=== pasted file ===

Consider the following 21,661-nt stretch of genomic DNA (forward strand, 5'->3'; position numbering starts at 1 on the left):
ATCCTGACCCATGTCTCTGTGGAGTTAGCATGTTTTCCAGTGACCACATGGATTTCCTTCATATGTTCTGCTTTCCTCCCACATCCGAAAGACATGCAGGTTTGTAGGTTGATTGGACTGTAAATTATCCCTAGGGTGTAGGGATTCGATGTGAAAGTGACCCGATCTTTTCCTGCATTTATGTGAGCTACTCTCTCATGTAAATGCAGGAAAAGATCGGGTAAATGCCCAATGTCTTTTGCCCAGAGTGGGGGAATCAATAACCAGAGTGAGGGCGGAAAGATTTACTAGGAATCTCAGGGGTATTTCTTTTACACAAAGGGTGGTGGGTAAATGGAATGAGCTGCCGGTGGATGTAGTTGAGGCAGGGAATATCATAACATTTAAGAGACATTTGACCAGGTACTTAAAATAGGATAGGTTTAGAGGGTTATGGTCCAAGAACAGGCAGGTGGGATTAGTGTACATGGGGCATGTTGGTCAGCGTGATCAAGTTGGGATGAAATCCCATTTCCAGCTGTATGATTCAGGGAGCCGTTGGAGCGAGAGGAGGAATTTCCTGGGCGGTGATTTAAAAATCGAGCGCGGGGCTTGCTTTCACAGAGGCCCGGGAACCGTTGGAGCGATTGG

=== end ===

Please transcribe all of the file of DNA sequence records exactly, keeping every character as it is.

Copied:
Consider the following 21,661-nt stretch of genomic DNA (forward strand, 5'->3'; position numbering starts at 1 on the left):
ATCCTGACCCATGTCTCTGTGGAGTTAGCATGTTTTCCAGTGACCACATGGATTTCCTTCATATGTTCTGCTTTCCTCCCACATCCGAAAGACATGCAGGTTTGTAGGTTGATTGGACTGTAAATTATCCCTAGGGTGTAGGGATTCGATGTGAAAGTGACCCGATCTTTTCCTGCATTTATGTGAGCTACTCTCTCATGTAAATGCAGGAAAAGATCGGGTAAATGCCCAATGTCTTTTGCCCAGAGTGGGGGAATCAATAACCAGAGTGAGGGCGGAAAGATTTACTAGGAATCTCAGGGGTATTTCTTTTACACAAAGGGTGGTGGGTAAATGGAATGAGCTGCCGGTGGATGTAGTTGAGGCAGGGAATATCATAACATTTAAGAGACATTTGACCAGGTACTTAAAATAGGATAGGTTTAGAGGGTTATGGTCCAAGAACAGGCAGGTGGGATTAGTGTACATGGGGCATGTTGGTCAGCGTGATCAAGTTGGGATGAAATCCCATTTCCAGCTGTATGATTCAGGGAGCCGTTGGAGCGAGAGGAGGAATTTCCTGGGCGGTGATTTAAAAATCGAGCGCGGGGCTTGCTTTCACAGAGGCCCGGGAACCGTTGGAGCGATTGG